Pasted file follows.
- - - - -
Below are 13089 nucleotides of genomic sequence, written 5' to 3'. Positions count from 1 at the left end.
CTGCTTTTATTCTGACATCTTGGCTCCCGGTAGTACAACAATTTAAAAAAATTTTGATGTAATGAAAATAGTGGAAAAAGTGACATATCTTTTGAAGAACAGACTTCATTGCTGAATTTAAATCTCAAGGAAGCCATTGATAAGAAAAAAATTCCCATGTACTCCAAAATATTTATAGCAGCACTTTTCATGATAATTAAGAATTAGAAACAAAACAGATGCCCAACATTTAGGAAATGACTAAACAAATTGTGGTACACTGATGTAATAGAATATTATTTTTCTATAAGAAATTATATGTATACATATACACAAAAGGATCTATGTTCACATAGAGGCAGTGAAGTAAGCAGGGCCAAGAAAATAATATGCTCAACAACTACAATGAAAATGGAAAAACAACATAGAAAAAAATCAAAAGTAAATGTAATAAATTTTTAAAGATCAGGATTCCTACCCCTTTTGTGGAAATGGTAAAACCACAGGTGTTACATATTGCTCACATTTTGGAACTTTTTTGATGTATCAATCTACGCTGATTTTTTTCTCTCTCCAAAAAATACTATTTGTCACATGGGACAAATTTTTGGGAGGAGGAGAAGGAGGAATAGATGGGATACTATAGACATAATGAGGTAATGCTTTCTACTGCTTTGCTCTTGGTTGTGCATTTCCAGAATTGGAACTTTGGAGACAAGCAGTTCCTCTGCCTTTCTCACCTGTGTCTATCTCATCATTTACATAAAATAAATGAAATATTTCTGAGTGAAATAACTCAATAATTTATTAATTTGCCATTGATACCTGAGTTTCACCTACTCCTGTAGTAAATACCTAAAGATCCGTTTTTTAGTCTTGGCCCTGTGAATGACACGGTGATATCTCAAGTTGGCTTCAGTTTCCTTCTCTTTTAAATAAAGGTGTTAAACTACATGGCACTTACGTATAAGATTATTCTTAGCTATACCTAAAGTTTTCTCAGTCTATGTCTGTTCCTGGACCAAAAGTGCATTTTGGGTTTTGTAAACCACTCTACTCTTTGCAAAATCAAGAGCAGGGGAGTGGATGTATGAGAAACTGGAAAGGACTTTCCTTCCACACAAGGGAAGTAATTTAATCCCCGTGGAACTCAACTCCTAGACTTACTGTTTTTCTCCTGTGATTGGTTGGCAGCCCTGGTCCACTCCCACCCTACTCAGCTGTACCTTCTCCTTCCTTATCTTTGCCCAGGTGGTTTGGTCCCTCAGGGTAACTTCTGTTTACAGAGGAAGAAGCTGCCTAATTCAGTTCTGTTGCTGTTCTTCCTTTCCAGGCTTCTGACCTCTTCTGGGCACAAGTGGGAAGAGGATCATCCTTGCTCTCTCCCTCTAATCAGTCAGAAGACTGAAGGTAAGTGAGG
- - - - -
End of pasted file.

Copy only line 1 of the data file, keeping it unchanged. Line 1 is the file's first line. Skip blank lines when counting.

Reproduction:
Below are 13089 nucleotides of genomic sequence, written 5' to 3'. Positions count from 1 at the left end.